Unitywater has established over 80,000 plants of 140 different types grown on a contour-based pattern. The TW site has resulted in 80% dense coverage. The IF and TW site has created a microcosm for many of the different wildlife wetland habitat in the precinct.

A four-year biodiversity study with the local university recommended a habitat condition rating of ‘moderate’ and a conservation value rating of ‘low to moderate’, which is set to improve as the site matures.


Community benefits
• STP upgraded to meet future growth and quality compliance.
• Environmental protection to the Obi Obi Creek via a multi-barrier approach.
• Native vegetation gain by reforestation.
• Creation of a sustainable multi-purpose community assets for locals and visitors to enjoy.
• Improvements in biodiversity and aesthetics to make Maleny a ‘liveable’ rural town.
• Overall increase in nursery sales – an example of creating circular economy.
• Reputational benefits for Unitywater from community and from stakeholders.
• 3Rs – Recover, Reuse, and Recycle achieved.

Other benefits
• Early approval of the development application through a trans-disciplinary approach.
• Early mitigation of risks prior to it becoming a hindering issue.
• AWA Queensland’s Water Award in 2014 and a UN Environmental Award in 2015.
• One of the key target identified under Sustainable Development Goal (SDG6) achieved.


• It is important to first recognise indigenous people’s rights over their traditional lands and motivating them to become ‘partners’ in any proposed development.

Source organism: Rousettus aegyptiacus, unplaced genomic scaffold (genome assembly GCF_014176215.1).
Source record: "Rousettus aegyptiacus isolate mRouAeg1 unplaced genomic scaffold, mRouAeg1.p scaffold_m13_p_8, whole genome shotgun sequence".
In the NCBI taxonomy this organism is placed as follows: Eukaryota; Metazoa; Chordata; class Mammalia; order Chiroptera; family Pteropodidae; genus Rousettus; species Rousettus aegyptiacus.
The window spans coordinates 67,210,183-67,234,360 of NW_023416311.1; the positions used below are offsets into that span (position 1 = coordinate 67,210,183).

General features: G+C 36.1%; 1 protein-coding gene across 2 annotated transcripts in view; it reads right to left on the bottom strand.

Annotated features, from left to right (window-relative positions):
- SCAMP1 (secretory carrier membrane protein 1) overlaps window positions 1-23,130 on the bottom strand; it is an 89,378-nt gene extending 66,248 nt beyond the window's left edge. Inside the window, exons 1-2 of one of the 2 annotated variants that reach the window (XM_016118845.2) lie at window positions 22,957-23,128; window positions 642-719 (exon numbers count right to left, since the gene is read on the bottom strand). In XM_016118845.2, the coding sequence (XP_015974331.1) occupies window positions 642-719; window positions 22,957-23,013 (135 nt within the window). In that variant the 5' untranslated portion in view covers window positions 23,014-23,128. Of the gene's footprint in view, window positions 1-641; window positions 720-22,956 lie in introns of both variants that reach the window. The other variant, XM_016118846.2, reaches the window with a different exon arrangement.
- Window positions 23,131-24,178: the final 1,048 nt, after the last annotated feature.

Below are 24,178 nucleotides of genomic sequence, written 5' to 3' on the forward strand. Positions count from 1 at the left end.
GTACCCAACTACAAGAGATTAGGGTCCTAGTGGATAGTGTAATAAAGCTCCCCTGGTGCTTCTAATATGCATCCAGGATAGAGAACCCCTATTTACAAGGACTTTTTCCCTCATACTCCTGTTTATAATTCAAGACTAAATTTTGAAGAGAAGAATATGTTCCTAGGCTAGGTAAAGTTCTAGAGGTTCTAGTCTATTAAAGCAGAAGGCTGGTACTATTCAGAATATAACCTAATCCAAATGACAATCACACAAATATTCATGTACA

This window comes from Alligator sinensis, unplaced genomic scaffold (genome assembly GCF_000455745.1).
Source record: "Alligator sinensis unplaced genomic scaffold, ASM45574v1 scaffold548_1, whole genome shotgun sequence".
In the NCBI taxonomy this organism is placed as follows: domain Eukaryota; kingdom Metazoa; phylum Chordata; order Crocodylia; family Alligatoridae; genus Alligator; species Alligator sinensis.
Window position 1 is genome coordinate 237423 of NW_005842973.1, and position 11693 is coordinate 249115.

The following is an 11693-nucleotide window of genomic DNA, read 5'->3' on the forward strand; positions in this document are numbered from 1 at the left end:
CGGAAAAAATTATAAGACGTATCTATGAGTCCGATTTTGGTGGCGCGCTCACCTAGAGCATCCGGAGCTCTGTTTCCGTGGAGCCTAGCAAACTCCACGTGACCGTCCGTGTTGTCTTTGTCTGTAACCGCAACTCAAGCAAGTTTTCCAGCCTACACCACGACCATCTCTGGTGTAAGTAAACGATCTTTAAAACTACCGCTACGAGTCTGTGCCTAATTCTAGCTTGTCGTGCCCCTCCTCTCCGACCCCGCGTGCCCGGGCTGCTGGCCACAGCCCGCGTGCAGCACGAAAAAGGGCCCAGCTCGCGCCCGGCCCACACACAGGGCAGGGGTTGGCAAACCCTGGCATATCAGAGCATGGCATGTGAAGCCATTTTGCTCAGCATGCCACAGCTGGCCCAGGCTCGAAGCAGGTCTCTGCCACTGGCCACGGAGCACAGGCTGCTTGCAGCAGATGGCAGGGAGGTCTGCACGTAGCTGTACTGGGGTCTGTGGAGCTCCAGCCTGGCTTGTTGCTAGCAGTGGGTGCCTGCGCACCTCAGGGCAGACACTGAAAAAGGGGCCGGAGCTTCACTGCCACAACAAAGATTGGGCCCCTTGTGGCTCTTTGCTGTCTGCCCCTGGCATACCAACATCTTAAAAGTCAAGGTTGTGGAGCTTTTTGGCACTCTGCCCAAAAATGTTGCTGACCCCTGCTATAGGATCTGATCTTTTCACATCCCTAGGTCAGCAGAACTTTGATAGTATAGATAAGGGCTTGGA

• A multi-disciplinary approach where engineers co-operated with local bush-care groups, indigenous people, regulators, council staff and contractors.
• Opening the site to the public is likely to raise a few challenges:-
• People/pets coming in contact with treated effluent;
• Easement traversing, slope stability, landslips and erosion aspects; 
• Potential for vegetation fire; 
• Pests and diseases; and
• A mechanism to track visitor numbers and collect feedback.
• Ongoing maintenance and functionality of the community’s valued asset is more important than habitat/biodiversity improvements.
• Better engagement from the community in continuum decision-making processes.
• Scalability, operation, maintenance and renewal of a nature-based treatment solution – ‘a new territory’ for the business to adapt. 
• Open, shallow water encourages recontamination of the reuse water and promotes growth of algae, weeds and birdlife that destroy wetland plants.
• Dealing with an engaged community can be ‘exciting’ but sometimes challenging, as opposed to the stress and difficulties faced with a hostile community.

This case-study was presented at the Brisbane Ozwater Conference in May 2018.


Ramraj Kulkarni is a wastewater engineer planning sewage treatment plant upgrades in Unitywater.

Andrew Mills project managed the Maleny STP and treatment wetland and irrigated forest construction.

Kylie Crouch focuses on environmental planning, sustainability, and total water cycle solutions.

Scott Lowe is an Environmental Advisor with Unitywater.